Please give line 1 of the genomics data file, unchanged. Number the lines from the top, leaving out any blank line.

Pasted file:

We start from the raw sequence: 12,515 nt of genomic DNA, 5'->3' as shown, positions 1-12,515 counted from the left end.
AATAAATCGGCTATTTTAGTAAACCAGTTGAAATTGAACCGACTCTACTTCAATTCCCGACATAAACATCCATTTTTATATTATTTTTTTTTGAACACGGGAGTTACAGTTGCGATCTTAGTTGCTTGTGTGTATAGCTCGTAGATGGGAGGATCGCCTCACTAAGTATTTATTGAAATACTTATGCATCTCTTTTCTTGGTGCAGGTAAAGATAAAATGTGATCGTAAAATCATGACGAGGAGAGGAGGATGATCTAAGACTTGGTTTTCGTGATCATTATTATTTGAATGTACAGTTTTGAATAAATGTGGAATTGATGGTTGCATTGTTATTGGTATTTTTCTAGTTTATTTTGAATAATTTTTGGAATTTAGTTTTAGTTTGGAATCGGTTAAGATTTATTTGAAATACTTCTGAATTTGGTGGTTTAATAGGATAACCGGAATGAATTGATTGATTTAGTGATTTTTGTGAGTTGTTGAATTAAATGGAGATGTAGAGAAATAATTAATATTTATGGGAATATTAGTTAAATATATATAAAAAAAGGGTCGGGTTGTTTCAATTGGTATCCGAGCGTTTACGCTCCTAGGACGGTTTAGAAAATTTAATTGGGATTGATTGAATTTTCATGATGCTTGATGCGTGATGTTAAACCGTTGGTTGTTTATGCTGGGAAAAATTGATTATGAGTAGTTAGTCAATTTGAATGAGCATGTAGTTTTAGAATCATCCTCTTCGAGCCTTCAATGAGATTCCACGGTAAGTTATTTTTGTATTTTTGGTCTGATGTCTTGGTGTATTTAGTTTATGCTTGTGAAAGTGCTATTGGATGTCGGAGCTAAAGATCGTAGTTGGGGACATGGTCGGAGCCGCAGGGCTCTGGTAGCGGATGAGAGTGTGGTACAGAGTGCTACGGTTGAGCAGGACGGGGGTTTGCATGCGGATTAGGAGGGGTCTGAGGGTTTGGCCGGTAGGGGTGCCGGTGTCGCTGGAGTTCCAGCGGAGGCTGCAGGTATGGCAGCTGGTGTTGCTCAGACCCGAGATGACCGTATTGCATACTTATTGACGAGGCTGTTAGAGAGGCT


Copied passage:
We start from the raw sequence: 12,515 nt of genomic DNA, 5'->3' as shown, positions 1-12,515 counted from the left end.